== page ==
The following is a joint statement from Resource Center, the lesbian, gay, bisexual and transgender (LGBT) community center serving the Dallas area, and Fairness Fort Worth, the LGBT advocacy group in Tarrant County:
This week’s news that students at a school in the McKinney ISD were asked to leave school for wearing ‘Gay is OK’ t-shirts in support of a bullied classmate points out the glaring lack of LGBT-specific anti-bullying and anti-harassment protections for public school students across North Texas. As the school year ends across the region, the time is now to change that.
According to the most recent School Climate Index published by Gay, Lesbian and Straight Educators Network (GLSEN) in 2013, 79% of students in Texas experienced verbal harassment based on sexual orientation and 56% were harassed based on their gender identity. Nearly nine out of ten students heard homophobic remarks or negative remarks about gender identity. Just under four in ten students were physically harassed based on sexual orientation, and one in four were harassed based on gender identity. Finally, 56% of Texas students never reported that harassment to school officials. This may be part to what students hear from staff: the survey found 28% regularly heard school staff make negative remarks about someone’s gender expression and 23% regularly heard staff make homophobic remarks.
In the 10-county Dallas Fort Worth area, there are 93 independent school districts. Only two — Dallas ISD and Fort Worth ISD — have LGBT-inclusive anti-bullying and anti-harassment policies for students, teachers and staff. Two more districts — Grand Prairie ISD and Little Elm ISD — provide LGBT-inclusive anti-bullying policies for students only. The Cedar Hill ISD has an anti-harassment policy for lesbian, gay and bisexual students only.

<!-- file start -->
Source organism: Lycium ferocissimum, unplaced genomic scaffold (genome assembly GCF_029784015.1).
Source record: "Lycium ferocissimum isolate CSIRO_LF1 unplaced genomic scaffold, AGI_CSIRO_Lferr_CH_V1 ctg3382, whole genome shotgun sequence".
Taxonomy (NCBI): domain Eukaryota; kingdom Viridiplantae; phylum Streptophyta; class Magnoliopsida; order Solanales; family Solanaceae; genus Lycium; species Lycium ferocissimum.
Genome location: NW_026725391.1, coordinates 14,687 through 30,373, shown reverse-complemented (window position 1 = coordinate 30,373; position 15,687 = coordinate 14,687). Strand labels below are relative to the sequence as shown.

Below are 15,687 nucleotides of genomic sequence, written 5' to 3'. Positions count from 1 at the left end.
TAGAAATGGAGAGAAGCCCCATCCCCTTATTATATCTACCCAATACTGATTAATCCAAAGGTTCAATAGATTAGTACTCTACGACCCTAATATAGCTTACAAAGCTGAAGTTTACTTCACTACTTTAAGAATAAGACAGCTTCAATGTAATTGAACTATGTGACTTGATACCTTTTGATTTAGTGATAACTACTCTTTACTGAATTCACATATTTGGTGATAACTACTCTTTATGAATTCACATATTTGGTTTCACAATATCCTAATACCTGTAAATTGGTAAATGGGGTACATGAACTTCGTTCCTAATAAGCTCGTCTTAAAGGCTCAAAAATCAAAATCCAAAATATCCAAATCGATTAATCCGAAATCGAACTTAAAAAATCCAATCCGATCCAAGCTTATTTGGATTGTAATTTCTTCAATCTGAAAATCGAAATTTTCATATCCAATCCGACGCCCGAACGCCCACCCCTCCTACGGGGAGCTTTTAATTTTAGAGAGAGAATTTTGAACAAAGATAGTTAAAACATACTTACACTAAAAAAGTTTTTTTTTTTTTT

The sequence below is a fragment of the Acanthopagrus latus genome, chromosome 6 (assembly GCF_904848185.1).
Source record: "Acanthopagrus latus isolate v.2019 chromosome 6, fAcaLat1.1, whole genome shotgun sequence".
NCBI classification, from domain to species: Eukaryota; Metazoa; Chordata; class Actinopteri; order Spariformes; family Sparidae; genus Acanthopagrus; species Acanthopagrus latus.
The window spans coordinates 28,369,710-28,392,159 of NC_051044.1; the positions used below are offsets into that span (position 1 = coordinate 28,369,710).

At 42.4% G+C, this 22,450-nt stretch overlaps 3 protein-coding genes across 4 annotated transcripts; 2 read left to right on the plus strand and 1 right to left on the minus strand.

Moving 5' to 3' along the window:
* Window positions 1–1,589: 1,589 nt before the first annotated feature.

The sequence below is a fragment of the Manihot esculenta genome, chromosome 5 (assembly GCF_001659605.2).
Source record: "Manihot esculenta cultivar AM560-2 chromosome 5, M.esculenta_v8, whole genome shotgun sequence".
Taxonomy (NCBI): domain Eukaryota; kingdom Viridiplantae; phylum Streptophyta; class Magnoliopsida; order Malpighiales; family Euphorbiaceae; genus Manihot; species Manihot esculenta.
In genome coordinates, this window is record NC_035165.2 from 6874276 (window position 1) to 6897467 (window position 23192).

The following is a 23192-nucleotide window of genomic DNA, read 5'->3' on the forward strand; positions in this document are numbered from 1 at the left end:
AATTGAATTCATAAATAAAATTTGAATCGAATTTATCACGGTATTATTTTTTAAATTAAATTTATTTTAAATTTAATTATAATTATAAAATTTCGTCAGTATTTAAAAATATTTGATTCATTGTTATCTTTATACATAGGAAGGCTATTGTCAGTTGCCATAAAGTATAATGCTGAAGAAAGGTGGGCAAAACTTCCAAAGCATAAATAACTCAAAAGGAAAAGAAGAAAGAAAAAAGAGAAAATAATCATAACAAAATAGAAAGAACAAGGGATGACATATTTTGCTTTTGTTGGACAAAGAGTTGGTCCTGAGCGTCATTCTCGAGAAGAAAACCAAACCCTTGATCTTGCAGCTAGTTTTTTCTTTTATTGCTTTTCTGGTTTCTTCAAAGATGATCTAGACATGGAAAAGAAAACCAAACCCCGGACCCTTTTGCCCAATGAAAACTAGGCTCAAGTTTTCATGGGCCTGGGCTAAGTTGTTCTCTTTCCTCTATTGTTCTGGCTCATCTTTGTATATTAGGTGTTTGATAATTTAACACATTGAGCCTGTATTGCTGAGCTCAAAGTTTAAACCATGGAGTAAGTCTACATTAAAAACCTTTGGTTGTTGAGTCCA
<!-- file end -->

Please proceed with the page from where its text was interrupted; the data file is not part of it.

None of the 88 other school districts in North Texas provide any other enumerated, specific LGBT anti-bullying or anti-harassment protections for students, teachers or staff. The numbers are equally bleak across Texas. Of the 1,029 school districts across the state, around a dozen districts have anti-bullying and/or anti-harassment policies that are explicitly LGBT-inclusive. Last year Uplift Education, an operator of charter schools in Dallas and Tarrant Counties, adopted LGBT-inclusive anti-bullying policies for students after meeting with representatives from the Center and Fairness Fort Worth.
Resource Center and Fairness Fort Worth jointly call on all school districts across North Texas to adopt policies explicitly protecting LGBT students, teachers and staff. But merely adopting these policies is only the first step. The best-written policy is simply words on paper if there are not active steps to implement it. Both Resource Center and Fairness Fort Worth want to work with local districts on LGBT-inclusive policies and will be reaching out to engage them on this issue in the coming months.